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The Witch Mania

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435 pages2 hours

Summary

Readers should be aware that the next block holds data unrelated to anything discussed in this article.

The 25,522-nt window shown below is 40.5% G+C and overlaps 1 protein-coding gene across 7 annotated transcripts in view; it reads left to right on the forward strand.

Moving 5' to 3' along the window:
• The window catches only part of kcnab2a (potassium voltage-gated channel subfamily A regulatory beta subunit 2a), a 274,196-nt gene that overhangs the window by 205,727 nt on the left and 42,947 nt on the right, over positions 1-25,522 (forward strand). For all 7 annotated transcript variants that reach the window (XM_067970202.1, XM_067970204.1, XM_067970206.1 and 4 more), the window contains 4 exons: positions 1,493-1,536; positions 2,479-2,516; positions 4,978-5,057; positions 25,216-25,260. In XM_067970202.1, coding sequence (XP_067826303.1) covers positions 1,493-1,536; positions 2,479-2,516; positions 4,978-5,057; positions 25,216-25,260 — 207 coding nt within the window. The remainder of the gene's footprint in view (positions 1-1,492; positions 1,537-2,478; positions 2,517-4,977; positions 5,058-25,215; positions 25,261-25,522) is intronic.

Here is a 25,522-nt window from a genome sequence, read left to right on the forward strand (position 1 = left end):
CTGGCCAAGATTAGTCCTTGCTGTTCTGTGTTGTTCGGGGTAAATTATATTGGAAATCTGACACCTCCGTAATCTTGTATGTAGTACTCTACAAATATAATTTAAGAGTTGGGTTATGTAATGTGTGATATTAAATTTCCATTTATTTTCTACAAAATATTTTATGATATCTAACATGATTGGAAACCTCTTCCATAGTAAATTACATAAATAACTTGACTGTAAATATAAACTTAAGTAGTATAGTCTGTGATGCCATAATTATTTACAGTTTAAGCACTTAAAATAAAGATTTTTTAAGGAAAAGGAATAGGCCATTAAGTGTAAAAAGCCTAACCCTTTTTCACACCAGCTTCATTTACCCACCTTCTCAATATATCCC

Excerpt from Memoirs of Extraordinary Popular Delusions. The essay begins: "The belief that disembodied spirits may be permitted to revisitthis world, has its foundation upon that sublime hope of immortality,which is at once the chief solace and greatest triumph of our reason.Even if revelation did not teach us, we feel that we have that withinus which shall never die; and all our experience of this life butmakes us cling the more fondly to that one repaying hope. Butin the early days of "little knowledge," this grand belief became thesource of a whole train of superstitions, which, in their turn, becamethe fount from whence flowed a deluge of blood and horror. Europe, fora period of two centuries and a half, brooded upon the idea, not onlythat parted spirits walked the earth to meddle in the affairs of men,but that men had power to summon evil spirits to their aid to work woeupon their fellows. An epidemic terror seized upon the nations; no manthought himself secure, either in his person or possessions, from themachinations of the devil and his agents. Every calamity that befellhim, he attributed to a witch."

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